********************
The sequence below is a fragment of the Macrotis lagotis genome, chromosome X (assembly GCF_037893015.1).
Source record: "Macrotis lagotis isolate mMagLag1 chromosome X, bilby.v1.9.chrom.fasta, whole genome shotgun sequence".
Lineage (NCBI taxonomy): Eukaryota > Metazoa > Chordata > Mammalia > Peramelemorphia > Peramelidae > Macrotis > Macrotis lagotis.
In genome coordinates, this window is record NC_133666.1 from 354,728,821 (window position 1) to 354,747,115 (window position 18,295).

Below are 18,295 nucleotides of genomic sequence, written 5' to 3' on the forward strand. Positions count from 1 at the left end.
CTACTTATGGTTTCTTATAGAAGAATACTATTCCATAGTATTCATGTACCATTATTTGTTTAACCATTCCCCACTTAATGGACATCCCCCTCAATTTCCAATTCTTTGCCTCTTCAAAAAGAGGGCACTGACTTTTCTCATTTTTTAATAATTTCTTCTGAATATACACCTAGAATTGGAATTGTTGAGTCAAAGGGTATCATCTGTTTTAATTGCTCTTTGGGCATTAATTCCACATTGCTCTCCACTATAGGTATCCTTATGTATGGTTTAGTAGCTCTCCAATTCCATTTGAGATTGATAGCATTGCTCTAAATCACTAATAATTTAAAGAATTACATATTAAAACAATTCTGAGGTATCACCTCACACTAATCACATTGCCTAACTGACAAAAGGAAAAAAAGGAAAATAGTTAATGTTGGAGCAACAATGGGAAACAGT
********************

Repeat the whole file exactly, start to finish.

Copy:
The sequence below is a fragment of the Macrotis lagotis genome, chromosome X (assembly GCF_037893015.1).
Source record: "Macrotis lagotis isolate mMagLag1 chromosome X, bilby.v1.9.chrom.fasta, whole genome shotgun sequence".
Lineage (NCBI taxonomy): Eukaryota > Metazoa > Chordata > Mammalia > Peramelemorphia > Peramelidae > Macrotis > Macrotis lagotis.
In genome coordinates, this window is record NC_133666.1 from 354,728,821 (window position 1) to 354,747,115 (window position 18,295).

Below are 18,295 nucleotides of genomic sequence, written 5' to 3' on the forward strand. Positions count from 1 at the left end.
CTACTTATGGTTTCTTATAGAAGAATACTATTCCATAGTATTCATGTACCATTATTTGTTTAACCATTCCCCACTTAATGGACATCCCCCTCAATTTCCAATTCTTTGCCTCTTCAAAAAGAGGGCACTGACTTTTCTCATTTTTTAATAATTTCTTCTGAATATACACCTAGAATTGGAATTGTTGAGTCAAAGGGTATCATCTGTTTTAATTGCTCTTTGGGCATTAATTCCACATTGCTCTCCACTATAGGTATCCTTATGTATGGTTTAGTAGCTCTCCAATTCCATTTGAGATTGATAGCATTGCTCTAAATCACTAATAATTTAAAGAATTACATATTAAAACAATTCTGAGGTATCACCTCACACTAATCACATTGCCTAACTGACAAAAGGAAAAAAAGGAAAATAGTTAATGTTGGAGCAACAATGGGAAACAGT